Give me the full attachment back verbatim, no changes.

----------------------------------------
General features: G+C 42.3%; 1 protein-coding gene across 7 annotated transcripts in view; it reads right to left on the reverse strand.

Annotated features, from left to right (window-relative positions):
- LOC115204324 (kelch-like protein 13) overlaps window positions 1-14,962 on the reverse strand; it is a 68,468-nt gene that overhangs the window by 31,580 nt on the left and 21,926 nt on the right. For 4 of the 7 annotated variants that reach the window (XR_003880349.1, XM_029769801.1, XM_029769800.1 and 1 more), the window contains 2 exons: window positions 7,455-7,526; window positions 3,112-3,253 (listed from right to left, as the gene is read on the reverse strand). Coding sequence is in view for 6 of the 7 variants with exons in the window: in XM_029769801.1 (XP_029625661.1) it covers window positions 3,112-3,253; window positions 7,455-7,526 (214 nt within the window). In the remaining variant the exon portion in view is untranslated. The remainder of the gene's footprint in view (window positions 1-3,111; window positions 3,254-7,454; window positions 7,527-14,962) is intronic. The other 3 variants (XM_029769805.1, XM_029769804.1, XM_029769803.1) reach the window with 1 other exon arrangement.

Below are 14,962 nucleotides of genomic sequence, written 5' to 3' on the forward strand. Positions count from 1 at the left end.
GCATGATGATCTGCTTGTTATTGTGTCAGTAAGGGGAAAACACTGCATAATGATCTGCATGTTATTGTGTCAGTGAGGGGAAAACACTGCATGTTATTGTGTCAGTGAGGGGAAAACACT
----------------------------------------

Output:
General features: G+C 42.3%; 1 protein-coding gene across 7 annotated transcripts in view; it reads right to left on the reverse strand.

Annotated features, from left to right (window-relative positions):
- LOC115204324 (kelch-like protein 13) overlaps window positions 1-14,962 on the reverse strand; it is a 68,468-nt gene that overhangs the window by 31,580 nt on the left and 21,926 nt on the right. For 4 of the 7 annotated variants that reach the window (XR_003880349.1, XM_029769801.1, XM_029769800.1 and 1 more), the window contains 2 exons: window positions 7,455-7,526; window positions 3,112-3,253 (listed from right to left, as the gene is read on the reverse strand). Coding sequence is in view for 6 of the 7 variants with exons in the window: in XM_029769801.1 (XP_029625661.1) it covers window positions 3,112-3,253; window positions 7,455-7,526 (214 nt within the window). In the remaining variant the exon portion in view is untranslated. The remainder of the gene's footprint in view (window positions 1-3,111; window positions 3,254-7,454; window positions 7,527-14,962) is intronic. The other 3 variants (XM_029769805.1, XM_029769804.1, XM_029769803.1) reach the window with 1 other exon arrangement.

Below are 14,962 nucleotides of genomic sequence, written 5' to 3' on the forward strand. Positions count from 1 at the left end.
GCATGATGATCTGCTTGTTATTGTGTCAGTAAGGGGAAAACACTGCATAATGATCTGCATGTTATTGTGTCAGTGAGGGGAAAACACTGCATGTTATTGTGTCAGTGAGGGGAAAACACT